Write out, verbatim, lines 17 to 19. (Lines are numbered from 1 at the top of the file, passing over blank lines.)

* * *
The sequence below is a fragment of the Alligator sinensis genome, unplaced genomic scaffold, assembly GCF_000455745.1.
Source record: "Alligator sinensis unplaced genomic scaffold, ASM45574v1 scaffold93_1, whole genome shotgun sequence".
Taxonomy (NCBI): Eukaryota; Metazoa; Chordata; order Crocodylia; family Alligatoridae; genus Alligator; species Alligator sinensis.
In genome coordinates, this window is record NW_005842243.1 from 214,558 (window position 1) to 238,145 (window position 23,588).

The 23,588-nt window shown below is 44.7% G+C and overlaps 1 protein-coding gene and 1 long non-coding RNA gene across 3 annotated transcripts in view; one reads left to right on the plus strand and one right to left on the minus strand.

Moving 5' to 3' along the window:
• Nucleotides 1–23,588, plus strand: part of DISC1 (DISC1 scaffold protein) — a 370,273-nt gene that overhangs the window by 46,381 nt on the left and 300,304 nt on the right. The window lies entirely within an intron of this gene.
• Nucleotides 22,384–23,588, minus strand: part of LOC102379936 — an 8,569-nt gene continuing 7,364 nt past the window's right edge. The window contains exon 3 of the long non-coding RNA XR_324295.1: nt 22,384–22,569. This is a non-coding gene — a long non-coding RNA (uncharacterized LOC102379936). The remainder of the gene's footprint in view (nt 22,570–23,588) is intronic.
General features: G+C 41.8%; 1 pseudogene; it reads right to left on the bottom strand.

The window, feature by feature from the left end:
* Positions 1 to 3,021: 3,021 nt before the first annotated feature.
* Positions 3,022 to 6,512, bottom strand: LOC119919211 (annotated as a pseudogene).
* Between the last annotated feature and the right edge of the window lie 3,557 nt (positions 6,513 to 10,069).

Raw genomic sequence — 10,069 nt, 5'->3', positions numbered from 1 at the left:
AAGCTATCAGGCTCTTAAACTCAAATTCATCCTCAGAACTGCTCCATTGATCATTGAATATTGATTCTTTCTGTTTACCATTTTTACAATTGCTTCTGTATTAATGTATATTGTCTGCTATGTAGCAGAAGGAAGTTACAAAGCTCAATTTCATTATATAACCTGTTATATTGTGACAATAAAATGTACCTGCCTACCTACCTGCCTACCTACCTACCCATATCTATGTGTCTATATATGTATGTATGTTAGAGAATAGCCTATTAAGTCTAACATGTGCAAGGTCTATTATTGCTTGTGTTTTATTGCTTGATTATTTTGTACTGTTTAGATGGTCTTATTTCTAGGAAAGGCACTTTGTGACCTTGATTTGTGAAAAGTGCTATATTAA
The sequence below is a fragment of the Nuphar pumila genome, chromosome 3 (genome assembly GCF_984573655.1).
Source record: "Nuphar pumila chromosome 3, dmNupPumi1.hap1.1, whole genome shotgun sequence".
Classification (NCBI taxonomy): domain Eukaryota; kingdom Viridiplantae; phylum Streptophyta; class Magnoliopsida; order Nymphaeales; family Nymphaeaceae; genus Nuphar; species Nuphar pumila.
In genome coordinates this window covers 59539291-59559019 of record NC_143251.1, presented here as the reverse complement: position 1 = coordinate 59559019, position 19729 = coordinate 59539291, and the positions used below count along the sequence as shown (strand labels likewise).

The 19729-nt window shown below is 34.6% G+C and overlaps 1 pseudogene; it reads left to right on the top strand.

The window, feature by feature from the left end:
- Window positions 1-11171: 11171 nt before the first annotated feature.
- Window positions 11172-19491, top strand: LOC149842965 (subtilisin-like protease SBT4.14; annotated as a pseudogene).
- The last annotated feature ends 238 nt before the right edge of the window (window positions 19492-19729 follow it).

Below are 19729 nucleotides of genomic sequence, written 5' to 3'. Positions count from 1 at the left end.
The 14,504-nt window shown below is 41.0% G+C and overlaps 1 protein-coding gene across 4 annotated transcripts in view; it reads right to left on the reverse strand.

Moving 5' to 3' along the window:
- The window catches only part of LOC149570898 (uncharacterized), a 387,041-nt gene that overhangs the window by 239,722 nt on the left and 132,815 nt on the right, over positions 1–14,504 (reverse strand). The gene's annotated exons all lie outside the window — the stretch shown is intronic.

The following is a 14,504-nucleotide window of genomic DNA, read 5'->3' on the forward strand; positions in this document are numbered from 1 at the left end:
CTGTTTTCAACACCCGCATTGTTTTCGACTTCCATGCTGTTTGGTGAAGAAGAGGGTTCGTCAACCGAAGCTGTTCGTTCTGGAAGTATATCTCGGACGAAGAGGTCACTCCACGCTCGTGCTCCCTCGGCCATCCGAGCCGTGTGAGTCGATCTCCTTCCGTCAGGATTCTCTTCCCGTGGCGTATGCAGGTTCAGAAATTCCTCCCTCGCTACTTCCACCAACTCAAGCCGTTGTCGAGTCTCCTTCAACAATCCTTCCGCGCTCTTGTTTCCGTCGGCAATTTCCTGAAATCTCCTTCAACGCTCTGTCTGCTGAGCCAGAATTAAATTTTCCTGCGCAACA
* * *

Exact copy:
Source record: "Nuphar pumila chromosome 3, dmNupPumi1.hap1.1, whole genome shotgun sequence".
Classification (NCBI taxonomy): domain Eukaryota; kingdom Viridiplantae; phylum Streptophyta; class Magnoliopsida; order Nymphaeales; family Nymphaeaceae; genus Nuphar; species Nuphar pumila.
In genome coordinates this window covers 59539291-59559019 of record NC_143251.1, presented here as the reverse complement: position 1 = coordinate 59559019, position 19729 = coordinate 59539291, and the positions used below count along the sequence as shown (strand labels likewise).